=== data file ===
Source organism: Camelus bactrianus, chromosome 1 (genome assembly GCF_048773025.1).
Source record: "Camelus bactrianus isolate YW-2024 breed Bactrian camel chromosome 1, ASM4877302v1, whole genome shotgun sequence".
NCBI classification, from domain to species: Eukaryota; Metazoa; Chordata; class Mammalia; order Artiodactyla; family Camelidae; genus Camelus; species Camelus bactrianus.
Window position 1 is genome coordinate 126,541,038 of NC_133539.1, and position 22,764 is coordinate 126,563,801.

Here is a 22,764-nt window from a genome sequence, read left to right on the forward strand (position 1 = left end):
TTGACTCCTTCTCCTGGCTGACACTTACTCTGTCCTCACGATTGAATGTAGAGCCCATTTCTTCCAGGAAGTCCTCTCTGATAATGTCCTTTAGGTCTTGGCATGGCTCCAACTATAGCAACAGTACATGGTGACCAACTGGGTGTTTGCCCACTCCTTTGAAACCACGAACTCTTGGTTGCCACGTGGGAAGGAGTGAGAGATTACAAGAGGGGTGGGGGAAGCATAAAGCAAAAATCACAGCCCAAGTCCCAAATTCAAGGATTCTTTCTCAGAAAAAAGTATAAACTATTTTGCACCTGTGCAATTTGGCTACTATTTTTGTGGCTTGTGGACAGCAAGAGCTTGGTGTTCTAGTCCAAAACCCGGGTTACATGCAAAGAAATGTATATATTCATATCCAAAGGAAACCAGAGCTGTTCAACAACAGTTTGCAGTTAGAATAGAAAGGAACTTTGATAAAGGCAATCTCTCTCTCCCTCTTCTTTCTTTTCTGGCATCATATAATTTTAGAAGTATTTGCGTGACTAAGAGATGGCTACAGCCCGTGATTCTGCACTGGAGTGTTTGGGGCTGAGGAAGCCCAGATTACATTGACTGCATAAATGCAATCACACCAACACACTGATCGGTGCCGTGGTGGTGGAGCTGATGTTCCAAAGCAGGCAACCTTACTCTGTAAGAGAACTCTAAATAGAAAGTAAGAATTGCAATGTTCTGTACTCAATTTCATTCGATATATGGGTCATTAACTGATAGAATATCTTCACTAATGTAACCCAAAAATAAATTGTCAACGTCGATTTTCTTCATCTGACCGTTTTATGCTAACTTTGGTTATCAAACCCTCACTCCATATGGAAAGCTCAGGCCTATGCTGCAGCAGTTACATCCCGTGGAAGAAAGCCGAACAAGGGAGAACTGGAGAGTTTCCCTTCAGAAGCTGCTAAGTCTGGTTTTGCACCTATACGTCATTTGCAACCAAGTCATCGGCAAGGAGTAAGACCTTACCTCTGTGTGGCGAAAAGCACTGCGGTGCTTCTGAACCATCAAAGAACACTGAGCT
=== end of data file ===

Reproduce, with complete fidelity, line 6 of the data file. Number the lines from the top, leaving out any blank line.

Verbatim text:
TTGACTCCTTCTCCTGGCTGACACTTACTCTGTCCTCACGATTGAATGTAGAGCCCATTTCTTCCAGGAAGTCCTCTCTGATAATGTCCTTTAGGTCTTGGCATGGCTCCAACTATAGCAACAGTACATGGTGACCAACTGGGTGTTTGCCCACTCCTTTGAAACCACGAACTCTTGGTTGCCACGTGGGAAGGAGTGAGAGATTACAAGAGGGGTGGGGGAAGCATAAAGCAAAAATCACAGCCCAAGTCCCAAATTCAAGGATTCTTTCTCAGAAAAAAGTATAAACTATTTTGCACCTGTGCAATTTGGCTACTATTTTTGTGGCTTGTGGACAGCAAGAGCTTGGTGTTCTAGTCCAAAACCCGGGTTACATGCAAAGAAATGTATATATTCATATCCAAAGGAAACCAGAGCTGTTCAACAACAGTTTGCAGTTAGAATAGAAAGGAACTTTGATAAAGGCAATCTCTCTCTCCCTCTTCTTTCTTTTCTGGCATCATATAATTTTAGAAGTATTTGCGTGACTAAGAGATGGCTACAGCCCGTGATTCTGCACTGGAGTGTTTGGGGCTGAGGAAGCCCAGATTACATTGACTGCATAAATGCAATCACACCAACACACTGATCGGTGCCGTGGTGGTGGAGCTGATGTTCCAAAGCAGGCAACCTTACTCTGTAAGAGAACTCTAAATAGAAAGTAAGAATTGCAATGTTCTGTACTCAATTTCATTCGATATATGGGTCATTAACTGATAGAATATCTTCACTAATGTAACCCAAAAATAAATTGTCAACGTCGATTTTCTTCATCTGACCGTTTTATGCTAACTTTGGTTATCAAACCCTCACTCCATATGGAAAGCTCAGGCCTATGCTGCAGCAGTTACATCCCGTGGAAGAAAGCCGAACAAGGGAGAACTGGAGAGTTTCCCTTCAGAAGCTGCTAAGTCTGGTTTTGCACCTATACGTCATTTGCAACCAAGTCATCGGCAAGGAGTAAGACCTTACCTCTGTGTGGCGAAAAGCACTGCGGTGCTTCTGAACCATCAAAGAACACTGAGCT